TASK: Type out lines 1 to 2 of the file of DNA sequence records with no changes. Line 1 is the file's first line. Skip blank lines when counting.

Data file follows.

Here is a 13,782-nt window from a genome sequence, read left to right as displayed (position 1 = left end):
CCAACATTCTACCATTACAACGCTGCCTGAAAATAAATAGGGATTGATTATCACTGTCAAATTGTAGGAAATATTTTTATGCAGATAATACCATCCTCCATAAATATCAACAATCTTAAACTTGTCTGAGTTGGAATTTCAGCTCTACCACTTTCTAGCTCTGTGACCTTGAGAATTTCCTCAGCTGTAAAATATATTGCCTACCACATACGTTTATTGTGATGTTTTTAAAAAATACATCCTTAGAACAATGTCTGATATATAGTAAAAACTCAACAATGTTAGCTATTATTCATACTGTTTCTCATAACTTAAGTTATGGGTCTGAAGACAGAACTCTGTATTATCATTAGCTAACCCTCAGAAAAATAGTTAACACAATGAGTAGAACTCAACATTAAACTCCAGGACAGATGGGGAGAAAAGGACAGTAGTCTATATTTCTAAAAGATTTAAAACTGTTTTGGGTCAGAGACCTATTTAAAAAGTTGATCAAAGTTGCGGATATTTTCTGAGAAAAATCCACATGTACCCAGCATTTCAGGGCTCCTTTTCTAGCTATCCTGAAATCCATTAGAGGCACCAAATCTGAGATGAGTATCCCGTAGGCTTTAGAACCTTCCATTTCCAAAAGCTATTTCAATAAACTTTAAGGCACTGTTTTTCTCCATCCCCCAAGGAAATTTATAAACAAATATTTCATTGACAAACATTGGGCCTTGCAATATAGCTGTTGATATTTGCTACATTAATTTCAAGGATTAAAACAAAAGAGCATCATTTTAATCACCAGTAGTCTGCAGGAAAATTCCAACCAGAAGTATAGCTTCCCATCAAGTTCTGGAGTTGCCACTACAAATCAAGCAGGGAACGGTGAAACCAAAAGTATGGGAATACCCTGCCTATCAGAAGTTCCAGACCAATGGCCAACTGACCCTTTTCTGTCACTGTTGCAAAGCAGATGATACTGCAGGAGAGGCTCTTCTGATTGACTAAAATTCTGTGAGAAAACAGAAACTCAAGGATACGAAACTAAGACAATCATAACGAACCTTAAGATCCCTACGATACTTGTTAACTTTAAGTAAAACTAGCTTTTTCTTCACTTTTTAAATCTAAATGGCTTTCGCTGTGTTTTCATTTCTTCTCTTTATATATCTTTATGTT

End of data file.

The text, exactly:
Here is a 13,782-nt window from a genome sequence, read left to right as displayed (position 1 = left end):
CCAACATTCTACCATTACAACGCTGCCTGAAAATAAATAGGGATTGATTATCACTGTCAAATTGTAGGAAATATTTTTATGCAGATAATACCATCCTCCATAAATATCAACAATCTTAAACTTGTCTGAGTTGGAATTTCAGCTCTACCACTTTCTAGCTCTGTGACCTTGAGAATTTCCTCAGCTGTAAAATATATTGCCTACCACATACGTTTATTGTGATGTTTTTAAAAAATACATCCTTAGAACAATGTCTGATATATAGTAAAAACTCAACAATGTTAGCTATTATTCATACTGTTTCTCATAACTTAAGTTATGGGTCTGAAGACAGAACTCTGTATTATCATTAGCTAACCCTCAGAAAAATAGTTAACACAATGAGTAGAACTCAACATTAAACTCCAGGACAGATGGGGAGAAAAGGACAGTAGTCTATATTTCTAAAAGATTTAAAACTGTTTTGGGTCAGAGACCTATTTAAAAAGTTGATCAAAGTTGCGGATATTTTCTGAGAAAAATCCACATGTACCCAGCATTTCAGGGCTCCTTTTCTAGCTATCCTGAAATCCATTAGAGGCACCAAATCTGAGATGAGTATCCCGTAGGCTTTAGAACCTTCCATTTCCAAAAGCTATTTCAATAAACTTTAAGGCACTGTTTTTCTCCATCCCCCAAGGAAATTTATAAACAAATATTTCATTGACAAACATTGGGCCTTGCAATATAGCTGTTGATATTTGCTACATTAATTTCAAGGATTAAAACAAAAGAGCATCATTTTAATCACCAGTAGTCTGCAGGAAAATTCCAACCAGAAGTATAGCTTCCCATCAAGTTCTGGAGTTGCCACTACAAATCAAGCAGGGAACGGTGAAACCAAAAGTATGGGAATACCCTGCCTATCAGAAGTTCCAGACCAATGGCCAACTGACCCTTTTCTGTCACTGTTGCAAAGCAGATGATACTGCAGGAGAGGCTCTTCTGATTGACTAAAATTCTGTGAGAAAACAGAAACTCAAGGATACGAAACTAAGACAATCATAACGAACCTTAAGATCCCTACGATACTTGTTAACTTTAAGTAAAACTAGCTTTTTCTTCACTTTTTAAATCTAAATGGCTTTCGCTGTGTTTTCATTTCTTCTCTTTATATATCTTTATGTT